Hematopoietic Stem Cell Transplant Clinical Trials

Showing 1-9 of 9 items
  • Filgrastim-Mobilized Stem Cells for Transplantation Using Unrelated Donors
  • The purpose of the study is to: - Establish and evaluate a system for collection of filgrastim-mobilized peripheral blood stem cells from National Marrow Donor Program donors (NMDP) donors - Assess the safety among NMDP donors of filgrastim administration and PBSC leukapheresis - Assess the safety and efficacy of filgrastim-mobilized PBSC in unrelated donor hematopoietic stem cell transplant recipients - Determine the acceptability of stem cell donation by filgrastim stimulated apheresis in normal donors
  • Diagnoses: Hematopoietic Stem Cell Transplant
  • Status: Recruiting
  • GVAX vs. Placebo for MDS/AML After Allo HSCT
  • This research study is a Phase II clinical trial. Phase II clinical trials test the effectiveness of an investigational intervention to learn whether the intervention, in this case, the GVAX vaccine, works in preventing your MDS or AML from relapsing after your allogeneic stem cell transplantation. "Investigational" means that the vaccine is still being studied and that research doctors are trying to find out more about it-such as the side effects it may cause, and if hte vaccine is effective. It also means that the FDA has not yet approved the vaccine for your type of cancer. You are being asked to participate in this trial because you have advanced myelodysplastic syndrome (MDS) or acute myeloid leukemia (AML). Your doctor has determined that you are a candidate for an allogeneic stem cell transplant as treatment for your MDS/AML. Allogeneic stem cell transplantation is a standard treatment for MDS/AML. It can be effective because the cells from your donor (also known as the graft) could from a new immune system that can fight against the MDS/AML cells in your body. This is also known as the "graft-versus-leukemia" or "GVL" effect. In patients with advanced MDS or AML that is not in remission at the time of transplantation, as in your case, relapse remains the number one cause of transplant failure. As such, this clinical trial is designed to assess whether adding a leukemia vaccine early after transplantation could stimulate donor cells to fight your cancer and improve transplant outcomes. In recent years, researchers at the Dana-Farber Cancer Institute have discovered that GVAX, a vaccine made from the patient's own cancer cells engineered to produce a protein called GM-CSF, can be effective in stimulating a powerful immune response specific to that cancer. GM-CSF is a naturally occurring hormone in the body that helps the immune system fight infections and diseases. The GVAX vaccine is made in the laboratory by using a virus (called adenovirus, which has been modified so it cannot cause illness) to insert the GM-CSF gene into tumor cells. The cells are then irradiated, which prevents them from being able to grow, before being administered to patients in a series of vaccinations. A previous phase I clinical trial using this GVAX vaccine in patients with MDS/AML after allogeneic transplantation demonstrated that the GVAX vaccine is safe, and the survival outcomes were encouraging. The current randomized phase II study will investigate this vaccine further and gather more information to assess the activity. If you participate in this research study, you will be "randomized" to receive either GVAX vaccination or placebo (a saline solution) vaccination. Randomization means that you are put into a group by chance. It is like flipping a coin. There is a 50% chance that you will receive the GVAX vaccine and a 50% chance you will receive placebo. Neither you nor your transplant doctor(s) will know which you will be receiving. The primary goal of this trial is to assess if there will be a difference in the percentage of cancer free survivors in the vaccinated vs. placebo group at 18 months after enrollment.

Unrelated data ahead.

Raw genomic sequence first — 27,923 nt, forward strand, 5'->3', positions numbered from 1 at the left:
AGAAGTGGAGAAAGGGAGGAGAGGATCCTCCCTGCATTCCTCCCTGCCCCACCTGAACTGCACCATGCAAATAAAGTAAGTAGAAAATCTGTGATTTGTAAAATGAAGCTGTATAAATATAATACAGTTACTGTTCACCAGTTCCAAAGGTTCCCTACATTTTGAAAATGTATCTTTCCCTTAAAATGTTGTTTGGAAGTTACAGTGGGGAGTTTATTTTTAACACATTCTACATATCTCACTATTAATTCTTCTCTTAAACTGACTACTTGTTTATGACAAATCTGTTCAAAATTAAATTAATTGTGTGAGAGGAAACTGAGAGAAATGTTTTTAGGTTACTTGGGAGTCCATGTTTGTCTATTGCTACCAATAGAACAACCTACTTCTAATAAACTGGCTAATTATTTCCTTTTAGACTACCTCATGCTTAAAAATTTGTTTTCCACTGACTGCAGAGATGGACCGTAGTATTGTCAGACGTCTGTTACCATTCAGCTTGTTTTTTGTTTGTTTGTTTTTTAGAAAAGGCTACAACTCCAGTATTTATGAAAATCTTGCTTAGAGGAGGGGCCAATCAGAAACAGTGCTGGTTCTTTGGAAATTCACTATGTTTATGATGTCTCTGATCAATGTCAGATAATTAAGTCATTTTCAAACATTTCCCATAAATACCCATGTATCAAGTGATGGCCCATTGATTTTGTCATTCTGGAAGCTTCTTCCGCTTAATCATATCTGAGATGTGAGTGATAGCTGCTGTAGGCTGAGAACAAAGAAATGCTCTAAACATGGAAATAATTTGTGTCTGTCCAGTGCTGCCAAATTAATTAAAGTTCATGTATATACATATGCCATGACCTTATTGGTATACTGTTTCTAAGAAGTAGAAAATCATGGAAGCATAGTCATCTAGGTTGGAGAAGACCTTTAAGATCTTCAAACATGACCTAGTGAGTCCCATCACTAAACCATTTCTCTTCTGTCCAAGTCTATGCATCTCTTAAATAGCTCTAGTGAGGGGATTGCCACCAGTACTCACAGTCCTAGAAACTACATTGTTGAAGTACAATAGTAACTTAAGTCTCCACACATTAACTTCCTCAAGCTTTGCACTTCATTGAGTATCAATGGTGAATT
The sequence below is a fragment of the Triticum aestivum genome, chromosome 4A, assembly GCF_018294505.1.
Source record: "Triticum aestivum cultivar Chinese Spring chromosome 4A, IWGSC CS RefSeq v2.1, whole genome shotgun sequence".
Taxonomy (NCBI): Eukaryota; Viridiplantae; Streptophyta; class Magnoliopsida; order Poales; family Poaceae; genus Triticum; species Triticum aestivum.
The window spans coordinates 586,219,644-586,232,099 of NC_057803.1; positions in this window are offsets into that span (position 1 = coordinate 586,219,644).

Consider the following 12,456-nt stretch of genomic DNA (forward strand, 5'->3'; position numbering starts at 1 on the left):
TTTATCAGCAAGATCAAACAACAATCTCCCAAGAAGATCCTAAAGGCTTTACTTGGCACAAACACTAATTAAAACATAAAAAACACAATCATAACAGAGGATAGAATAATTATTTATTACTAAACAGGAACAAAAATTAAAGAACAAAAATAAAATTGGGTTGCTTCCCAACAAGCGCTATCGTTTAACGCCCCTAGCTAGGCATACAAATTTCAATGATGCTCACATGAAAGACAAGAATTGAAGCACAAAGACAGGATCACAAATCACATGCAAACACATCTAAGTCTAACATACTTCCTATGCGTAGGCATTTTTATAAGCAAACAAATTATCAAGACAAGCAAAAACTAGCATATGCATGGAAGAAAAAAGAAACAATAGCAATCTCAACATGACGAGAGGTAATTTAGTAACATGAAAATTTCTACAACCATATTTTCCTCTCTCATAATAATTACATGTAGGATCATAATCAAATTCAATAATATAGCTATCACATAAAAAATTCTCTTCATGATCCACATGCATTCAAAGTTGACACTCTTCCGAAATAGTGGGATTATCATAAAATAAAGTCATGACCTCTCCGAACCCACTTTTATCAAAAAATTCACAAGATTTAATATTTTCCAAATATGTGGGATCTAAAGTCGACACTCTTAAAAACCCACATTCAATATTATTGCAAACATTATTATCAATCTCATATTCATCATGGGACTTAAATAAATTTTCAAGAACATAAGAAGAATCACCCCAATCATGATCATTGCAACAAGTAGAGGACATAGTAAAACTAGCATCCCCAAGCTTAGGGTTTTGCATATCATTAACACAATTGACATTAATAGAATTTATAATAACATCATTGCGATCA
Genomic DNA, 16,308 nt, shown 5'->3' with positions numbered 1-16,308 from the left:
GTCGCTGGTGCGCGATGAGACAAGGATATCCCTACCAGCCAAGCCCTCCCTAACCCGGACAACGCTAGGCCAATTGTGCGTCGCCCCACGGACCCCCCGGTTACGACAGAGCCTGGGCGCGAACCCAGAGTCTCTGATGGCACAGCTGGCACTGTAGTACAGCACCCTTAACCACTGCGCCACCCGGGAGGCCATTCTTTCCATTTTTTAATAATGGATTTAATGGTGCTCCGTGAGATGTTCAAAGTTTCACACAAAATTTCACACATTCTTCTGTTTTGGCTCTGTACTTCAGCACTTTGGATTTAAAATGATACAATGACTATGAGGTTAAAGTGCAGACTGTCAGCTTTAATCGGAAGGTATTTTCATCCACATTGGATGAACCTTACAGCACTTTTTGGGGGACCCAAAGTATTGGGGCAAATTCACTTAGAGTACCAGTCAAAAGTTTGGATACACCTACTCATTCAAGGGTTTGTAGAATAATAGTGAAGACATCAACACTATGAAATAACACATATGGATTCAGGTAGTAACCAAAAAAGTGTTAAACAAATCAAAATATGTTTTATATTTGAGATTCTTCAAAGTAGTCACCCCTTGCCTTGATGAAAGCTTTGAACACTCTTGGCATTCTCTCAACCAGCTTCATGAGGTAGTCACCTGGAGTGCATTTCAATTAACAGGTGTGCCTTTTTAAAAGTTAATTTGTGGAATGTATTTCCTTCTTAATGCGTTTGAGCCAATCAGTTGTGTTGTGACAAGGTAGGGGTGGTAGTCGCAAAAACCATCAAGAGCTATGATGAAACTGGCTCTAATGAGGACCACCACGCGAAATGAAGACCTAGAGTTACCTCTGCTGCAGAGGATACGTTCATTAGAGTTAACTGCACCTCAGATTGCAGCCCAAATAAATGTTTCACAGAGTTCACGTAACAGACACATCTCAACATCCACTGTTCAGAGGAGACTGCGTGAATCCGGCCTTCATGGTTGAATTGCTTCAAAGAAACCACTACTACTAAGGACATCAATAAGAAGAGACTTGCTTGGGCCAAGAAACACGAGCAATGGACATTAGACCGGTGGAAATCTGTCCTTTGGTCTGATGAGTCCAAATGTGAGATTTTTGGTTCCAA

• Diagnoses: Hematopoietic Stem Cell Transplant
  • Status: Recruiting
  • National Marrow Donor Program Long-Term Donor Follow-Up
  • This is an observational study of unstimulated bone marrow (BM) and filgrastim-mobilized peripheral blood stem cell (PBSC) donors. The primary goal is to evaluate the hypothesis that the incidence of targeted malignant, thrombotic and autoimmune disorders after unrelated hematopoietic stem cell donation are similar between unstimulated BM and filgrastim-mobilized PBSC donors.
  • Diagnoses: Hematopoietic Stem Cell Transplant
  • Status: Recruiting
Showing 1-9 of 9 items
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